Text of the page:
AMERICA’S EMERGENCY
CARE ENVIRONMENT

Alabama Press Release

 

Embargoed For Release at 11 am (ET)
January 16, 2014

Media Contact:
Julie Lloyd, 202-370-9292 
 Follow ACEP on Twitter @emergencydocs

Alabama Receives a Near-Failing Grade for its

 Lack of Support for Emergency Patients 


 

Alabama’s severe medical workforce shortage in the area of emergency medicine is compounded by shortages in other specialties, such as neurosurgery, orthopedics and mental health, which restricts access to care. Alabama saw three hospital closures in 2011, which further restricts access to care. To improve its grade for Access to Emergency Care, Alabama must focus on attracting and retaining a robust medical workforce.

 

The state’s failing grade for Public Health and Injury Prevention results from extremely high rates of traffic fatalities, homicides, suicides, fire or burn related deaths, chronic diseases and smoking. Stronger seatbelt laws and legislation to promote smoke-free environments would improve the state’s public health grade.

 

The state received a grade of C for Quality and Patient Safety Environment in part because of the very low ratio of emergency medicine residents to population (6.2 per one million).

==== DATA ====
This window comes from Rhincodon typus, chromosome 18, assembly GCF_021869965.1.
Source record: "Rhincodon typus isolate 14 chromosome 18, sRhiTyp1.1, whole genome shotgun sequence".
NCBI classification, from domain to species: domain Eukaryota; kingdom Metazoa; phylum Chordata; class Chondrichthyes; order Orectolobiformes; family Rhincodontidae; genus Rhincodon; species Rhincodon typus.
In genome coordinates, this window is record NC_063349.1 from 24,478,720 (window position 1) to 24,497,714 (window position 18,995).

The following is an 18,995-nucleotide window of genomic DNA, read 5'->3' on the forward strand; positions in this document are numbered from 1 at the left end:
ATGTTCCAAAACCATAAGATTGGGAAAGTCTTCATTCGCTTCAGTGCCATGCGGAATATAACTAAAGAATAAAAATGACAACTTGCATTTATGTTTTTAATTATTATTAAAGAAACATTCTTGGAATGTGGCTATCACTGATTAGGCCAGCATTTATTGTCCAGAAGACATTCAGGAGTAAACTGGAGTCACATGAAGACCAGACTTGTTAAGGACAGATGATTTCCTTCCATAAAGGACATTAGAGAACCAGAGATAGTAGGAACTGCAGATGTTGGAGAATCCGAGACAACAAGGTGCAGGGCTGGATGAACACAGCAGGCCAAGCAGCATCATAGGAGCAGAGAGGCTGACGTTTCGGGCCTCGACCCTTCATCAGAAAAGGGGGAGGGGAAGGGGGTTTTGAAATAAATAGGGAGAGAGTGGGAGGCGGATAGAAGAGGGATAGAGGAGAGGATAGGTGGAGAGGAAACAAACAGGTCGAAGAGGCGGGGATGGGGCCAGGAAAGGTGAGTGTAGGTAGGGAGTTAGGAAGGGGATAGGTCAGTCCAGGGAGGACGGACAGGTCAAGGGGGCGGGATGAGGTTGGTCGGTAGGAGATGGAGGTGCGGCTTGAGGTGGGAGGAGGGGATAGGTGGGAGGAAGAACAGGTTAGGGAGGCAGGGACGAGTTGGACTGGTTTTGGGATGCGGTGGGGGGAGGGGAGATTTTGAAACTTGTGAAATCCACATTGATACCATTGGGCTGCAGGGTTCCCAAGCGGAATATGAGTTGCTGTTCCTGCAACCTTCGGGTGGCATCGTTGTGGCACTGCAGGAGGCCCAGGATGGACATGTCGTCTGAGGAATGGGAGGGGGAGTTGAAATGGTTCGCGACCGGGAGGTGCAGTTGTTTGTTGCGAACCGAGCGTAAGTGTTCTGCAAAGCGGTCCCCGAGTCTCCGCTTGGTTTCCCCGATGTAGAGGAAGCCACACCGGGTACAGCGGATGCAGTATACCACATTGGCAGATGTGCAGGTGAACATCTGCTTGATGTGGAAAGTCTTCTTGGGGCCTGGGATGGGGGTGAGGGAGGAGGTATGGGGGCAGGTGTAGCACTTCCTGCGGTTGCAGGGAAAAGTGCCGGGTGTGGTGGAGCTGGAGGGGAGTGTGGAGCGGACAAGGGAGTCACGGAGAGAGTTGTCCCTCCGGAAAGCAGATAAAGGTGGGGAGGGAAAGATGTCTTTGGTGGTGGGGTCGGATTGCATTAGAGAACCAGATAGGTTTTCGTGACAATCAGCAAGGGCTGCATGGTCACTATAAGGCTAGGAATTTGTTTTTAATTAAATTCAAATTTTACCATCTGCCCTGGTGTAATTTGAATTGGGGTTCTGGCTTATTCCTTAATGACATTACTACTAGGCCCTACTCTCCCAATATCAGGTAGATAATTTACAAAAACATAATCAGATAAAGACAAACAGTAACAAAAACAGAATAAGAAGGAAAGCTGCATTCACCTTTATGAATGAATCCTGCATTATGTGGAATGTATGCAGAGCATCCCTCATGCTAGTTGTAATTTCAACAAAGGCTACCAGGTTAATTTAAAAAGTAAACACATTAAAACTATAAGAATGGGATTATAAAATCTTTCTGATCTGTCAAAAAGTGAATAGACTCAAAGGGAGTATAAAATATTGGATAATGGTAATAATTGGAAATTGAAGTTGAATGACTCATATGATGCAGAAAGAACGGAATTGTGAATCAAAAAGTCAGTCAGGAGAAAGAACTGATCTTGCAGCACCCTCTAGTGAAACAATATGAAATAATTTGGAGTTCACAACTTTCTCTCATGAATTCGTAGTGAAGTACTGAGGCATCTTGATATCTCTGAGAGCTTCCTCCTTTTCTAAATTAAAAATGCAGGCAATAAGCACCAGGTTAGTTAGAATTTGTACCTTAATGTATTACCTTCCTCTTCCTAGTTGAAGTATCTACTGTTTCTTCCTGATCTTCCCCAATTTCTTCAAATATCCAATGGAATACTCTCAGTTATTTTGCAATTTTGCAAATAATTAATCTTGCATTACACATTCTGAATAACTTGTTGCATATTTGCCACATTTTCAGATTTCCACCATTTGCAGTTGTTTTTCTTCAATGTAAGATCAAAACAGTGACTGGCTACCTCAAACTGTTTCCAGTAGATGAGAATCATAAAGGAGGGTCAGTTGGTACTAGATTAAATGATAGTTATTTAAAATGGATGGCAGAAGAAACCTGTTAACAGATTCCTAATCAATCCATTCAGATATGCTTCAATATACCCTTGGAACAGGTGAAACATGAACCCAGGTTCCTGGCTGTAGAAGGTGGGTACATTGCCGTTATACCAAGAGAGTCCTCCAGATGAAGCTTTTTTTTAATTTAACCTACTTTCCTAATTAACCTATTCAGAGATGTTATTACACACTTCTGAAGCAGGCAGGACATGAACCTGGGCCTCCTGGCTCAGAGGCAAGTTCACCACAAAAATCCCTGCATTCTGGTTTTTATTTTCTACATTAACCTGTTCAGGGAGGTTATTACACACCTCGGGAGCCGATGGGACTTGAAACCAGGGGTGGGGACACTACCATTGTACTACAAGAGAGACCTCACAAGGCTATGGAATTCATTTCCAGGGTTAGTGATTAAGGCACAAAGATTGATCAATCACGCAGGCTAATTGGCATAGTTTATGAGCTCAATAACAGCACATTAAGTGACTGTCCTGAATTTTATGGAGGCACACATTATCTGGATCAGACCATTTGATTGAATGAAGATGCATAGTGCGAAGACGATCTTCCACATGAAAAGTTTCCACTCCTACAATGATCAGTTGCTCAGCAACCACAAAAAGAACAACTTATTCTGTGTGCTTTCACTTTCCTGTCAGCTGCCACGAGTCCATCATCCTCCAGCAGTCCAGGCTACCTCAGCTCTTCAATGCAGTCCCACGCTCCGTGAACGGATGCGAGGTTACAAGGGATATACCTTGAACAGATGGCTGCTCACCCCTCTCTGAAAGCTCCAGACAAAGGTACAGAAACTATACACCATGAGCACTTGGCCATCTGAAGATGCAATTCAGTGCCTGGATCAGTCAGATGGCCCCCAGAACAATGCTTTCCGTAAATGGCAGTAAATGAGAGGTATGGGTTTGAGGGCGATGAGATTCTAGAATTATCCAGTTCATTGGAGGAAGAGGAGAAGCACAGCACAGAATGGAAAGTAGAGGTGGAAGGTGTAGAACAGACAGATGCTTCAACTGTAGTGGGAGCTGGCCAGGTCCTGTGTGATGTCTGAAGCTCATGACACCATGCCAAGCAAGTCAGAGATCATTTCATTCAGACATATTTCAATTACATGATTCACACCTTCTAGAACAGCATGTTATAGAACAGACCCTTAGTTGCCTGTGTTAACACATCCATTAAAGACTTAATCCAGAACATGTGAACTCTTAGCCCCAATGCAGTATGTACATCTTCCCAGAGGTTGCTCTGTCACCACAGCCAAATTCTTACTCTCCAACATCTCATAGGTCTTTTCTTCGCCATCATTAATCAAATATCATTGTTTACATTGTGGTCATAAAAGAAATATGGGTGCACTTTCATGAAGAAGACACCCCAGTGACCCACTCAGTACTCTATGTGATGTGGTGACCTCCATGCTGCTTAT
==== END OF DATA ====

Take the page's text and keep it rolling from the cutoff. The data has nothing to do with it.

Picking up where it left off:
Alabama’s grade and rank for Medical Liability Environment held steady at a D and 31st in the country, which would be improved by placing a $250,000 medical liability cap on non-economic damages, among other things. 

 

“Alabama’s high rates of fatal injuries are reflected in our failing grade for Public Health and Injury Prevention,” said Dr. Lewis. “Emergency physicians save one life at a time, but investment in injury prevention efforts can save thousands.” 

 

“America’s Emergency Care Environment:  A State-by-State Report Card – 2014” evaluates conditions under which emergency care is being delivered, not the quality of care provided by hospitals and emergency providers. It has 136 measures in five categories:  access to emergency care (30 percent of the grade), quality and patient safety (20 percent), medical liability environment (20 percent), public health and injury prevention (15 percent) and disaster preparedness (15 percent). While America earned an overall mediocre grade of C- on the Report Card issued in 2009, this year the country received a near-failing grade of D+.

 

ACEP is the national medical specialty society representing emergency medicine. ACEP is committed to advancing emergency care through continuing education, research and public education. Headquartered in Dallas, Texas, ACEP has 53 chapters representing each state, as well as Puerto Rico and the District of Columbia. A Government Services Chapter represents emergency physicians employed by military branches and other government agencies.

 

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